You have already received lots of good advice -- but make sure you aren't switching from breast to breast too quickly. Let the baby empty one breast completely if you can. If you switch too soon, she will never get the nutrient-rich "hind" milk and she won't gain weight properly.
Also, take care of yourself, keep taking prenatal vitamins and eat right. Newborns eat all the time - much more than might seem reasonable to you. My first baby nursed constantly - I thought I would never get off the couch! Keep up the good work.
J.H. answers from St. Louis on December 31, 2007
It is frustrating but she is going through a growth spurt during this time that will boost your milk supply as she gets older. As they get older they drink more, so they nurse constantly during that time to boost your milk in the following days. This is what is supposed to happen. Just nurse her a lot. It's not that your not producing enough, she is just growing. Also the more you actually nurse the better she will get. Make sure her mouth is open enough and she is taking in a lot of your areola. Breastfed babies do eat non-stop but it's so worth it. Just stick to it and know that it's ok to be frustrated. Lots of mothers (including myself) get frustrated with it, even my dog who is nursing puppies gets frustrated with them too. I always just took the baby to bed with me and let them nurse while I was sleeping. Good luck to you!
S.M. answers from St. Joseph on December 19, 2007
I had the same problem. When I left the hospital we were breastfeeding fine until I started pumping and also using bottles. I also had to suplement formula but you may want to try switching nipples on your bottles. I switched to the playtex nipples with the bottles you put a little bag in. That helped a lot! Once my son had the new bottles he started latching on again. I called the La Leche group for help and they had a lot of advice. The number I called was ###-###-#### and her name is Melissa. She had a lot of good advice. Good luck to you two!
G.F. answers from St. Louis on December 17, 2007
Keep with it and nurse your baby as often as she cries for it. The more you do it, the more your milk will increase. It also took me a week for my milk to come in and I was freaking out at first. My boy seemed like he was hungry every hour for a while. Eventually, he slowed down. If you are still having trouble I would suggest calling the lactation consultant at Kangaroo Kids in Webster Groves. They are a great help! Good luck.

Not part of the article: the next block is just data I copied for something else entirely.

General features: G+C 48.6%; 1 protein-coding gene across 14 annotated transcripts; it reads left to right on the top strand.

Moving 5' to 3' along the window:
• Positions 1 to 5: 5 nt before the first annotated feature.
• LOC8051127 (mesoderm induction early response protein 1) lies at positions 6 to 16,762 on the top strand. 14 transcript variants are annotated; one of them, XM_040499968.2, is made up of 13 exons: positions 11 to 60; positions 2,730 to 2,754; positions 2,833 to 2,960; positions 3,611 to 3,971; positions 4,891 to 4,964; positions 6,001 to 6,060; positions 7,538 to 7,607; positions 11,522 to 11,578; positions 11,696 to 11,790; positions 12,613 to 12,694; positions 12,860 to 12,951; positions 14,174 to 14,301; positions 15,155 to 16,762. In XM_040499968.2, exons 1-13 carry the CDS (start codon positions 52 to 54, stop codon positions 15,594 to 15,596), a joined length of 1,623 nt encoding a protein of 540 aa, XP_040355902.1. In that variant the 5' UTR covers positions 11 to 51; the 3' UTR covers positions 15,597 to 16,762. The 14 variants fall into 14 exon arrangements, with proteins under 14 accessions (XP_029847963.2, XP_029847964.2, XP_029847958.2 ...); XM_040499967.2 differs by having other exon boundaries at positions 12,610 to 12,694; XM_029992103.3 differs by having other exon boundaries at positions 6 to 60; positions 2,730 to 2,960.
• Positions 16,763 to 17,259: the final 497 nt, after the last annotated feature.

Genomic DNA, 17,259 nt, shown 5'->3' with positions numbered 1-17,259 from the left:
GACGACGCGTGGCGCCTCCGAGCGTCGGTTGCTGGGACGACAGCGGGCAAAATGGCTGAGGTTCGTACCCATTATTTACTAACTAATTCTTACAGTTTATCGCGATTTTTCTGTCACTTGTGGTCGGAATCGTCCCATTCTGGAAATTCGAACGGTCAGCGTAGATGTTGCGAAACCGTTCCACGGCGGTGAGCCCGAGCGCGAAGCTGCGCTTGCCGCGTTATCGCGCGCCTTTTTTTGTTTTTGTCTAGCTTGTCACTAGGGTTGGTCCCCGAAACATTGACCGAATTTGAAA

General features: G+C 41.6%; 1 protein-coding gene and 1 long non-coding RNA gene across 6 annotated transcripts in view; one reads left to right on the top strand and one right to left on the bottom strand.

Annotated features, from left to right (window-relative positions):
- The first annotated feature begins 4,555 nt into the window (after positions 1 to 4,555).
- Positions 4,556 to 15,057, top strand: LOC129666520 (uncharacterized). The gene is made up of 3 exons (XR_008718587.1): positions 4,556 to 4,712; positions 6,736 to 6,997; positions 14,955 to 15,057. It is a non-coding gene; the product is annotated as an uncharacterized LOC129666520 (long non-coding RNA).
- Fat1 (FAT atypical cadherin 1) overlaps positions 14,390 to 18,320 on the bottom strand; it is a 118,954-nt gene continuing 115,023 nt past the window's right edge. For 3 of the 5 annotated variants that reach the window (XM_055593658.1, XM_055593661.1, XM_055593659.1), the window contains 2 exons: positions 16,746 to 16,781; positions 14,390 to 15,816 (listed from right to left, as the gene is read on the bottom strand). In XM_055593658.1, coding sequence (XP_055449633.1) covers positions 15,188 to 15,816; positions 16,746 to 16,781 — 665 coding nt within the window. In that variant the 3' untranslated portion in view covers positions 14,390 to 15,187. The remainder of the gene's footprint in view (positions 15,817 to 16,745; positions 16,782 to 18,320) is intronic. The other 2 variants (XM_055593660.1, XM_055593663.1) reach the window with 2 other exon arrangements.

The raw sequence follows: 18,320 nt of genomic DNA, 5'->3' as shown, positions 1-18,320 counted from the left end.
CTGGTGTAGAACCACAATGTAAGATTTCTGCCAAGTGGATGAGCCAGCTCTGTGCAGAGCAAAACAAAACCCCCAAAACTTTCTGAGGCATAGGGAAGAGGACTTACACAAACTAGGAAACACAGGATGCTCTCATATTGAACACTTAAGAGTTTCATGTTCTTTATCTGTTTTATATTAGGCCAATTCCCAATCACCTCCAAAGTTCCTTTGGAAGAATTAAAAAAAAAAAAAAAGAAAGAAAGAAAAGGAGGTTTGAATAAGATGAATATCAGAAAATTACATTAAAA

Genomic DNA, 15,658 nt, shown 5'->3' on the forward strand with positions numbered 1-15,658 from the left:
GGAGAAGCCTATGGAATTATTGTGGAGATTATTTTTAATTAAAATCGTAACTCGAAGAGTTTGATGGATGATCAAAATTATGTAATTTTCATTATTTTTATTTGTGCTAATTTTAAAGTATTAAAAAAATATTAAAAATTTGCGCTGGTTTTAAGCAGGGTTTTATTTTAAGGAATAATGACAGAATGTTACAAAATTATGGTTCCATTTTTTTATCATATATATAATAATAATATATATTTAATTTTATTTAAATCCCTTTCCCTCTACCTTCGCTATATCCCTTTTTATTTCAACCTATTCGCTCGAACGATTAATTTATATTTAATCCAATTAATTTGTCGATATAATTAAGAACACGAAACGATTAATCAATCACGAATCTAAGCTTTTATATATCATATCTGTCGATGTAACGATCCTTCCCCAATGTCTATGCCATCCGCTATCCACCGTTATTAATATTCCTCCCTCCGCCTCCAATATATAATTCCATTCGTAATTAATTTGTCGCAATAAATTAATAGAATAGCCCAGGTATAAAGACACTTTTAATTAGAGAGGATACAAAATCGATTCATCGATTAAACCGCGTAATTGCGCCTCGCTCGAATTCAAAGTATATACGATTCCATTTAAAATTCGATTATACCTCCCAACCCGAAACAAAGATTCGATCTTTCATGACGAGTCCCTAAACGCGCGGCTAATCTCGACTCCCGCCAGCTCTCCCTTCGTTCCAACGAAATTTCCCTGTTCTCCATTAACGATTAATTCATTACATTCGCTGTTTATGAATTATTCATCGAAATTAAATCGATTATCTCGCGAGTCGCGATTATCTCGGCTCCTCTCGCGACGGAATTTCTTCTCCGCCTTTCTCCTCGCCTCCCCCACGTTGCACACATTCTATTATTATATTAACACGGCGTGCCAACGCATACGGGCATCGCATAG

H.B. answers from Kansas City on December 16, 2007
I think the advice you have gotten is great. BF doesn't work for everyone. I did want to add that with frustration, the BF becomes more difficult and your let down will be slower. When I start to get frutrated, I would stop the nursing session for a few minutes while I walked, sung and loved on baby. Then we tried again. With my first I learned that she was lactose intolerant so we couldn't BF. My second was doing great until I got sick and then I couldn't produce enough and we ended up switching 1/2 BM and 1/2 formula for a few months and then fully over to formula when my body finally dried up due to the lack of supply/demand. I plan on trying again with the BF when I have another child but it does take time and it can be frustrating. But your child will sense your frustrations and not eat as well.
R.S. answers from Kansas City on December 15, 2007
The more you allow for her to eat, the more milk she will have for the next feeding. You have to build up your supply to meet her needs. I feed my son until he was a year and my daughter is almost 7 months old and is still going strong on the nursing. What worked best for me is to let her eat as much as she wants and then pump for 15 minutes on both sides. You will have more milk then she can eat, but you will also be able to build a supply that you can store when you go back to work.
One thing that some moms aren't aware of and the reason that some quit at around 7 weeks is that your baby will hit a growth spurt. You will feel like she isn't getting enough to eat, but believe me she is. Once you make it over this bump, at around 7 weeks, you can make it through anything!!
Good Luck to you, I wish you the best with it all.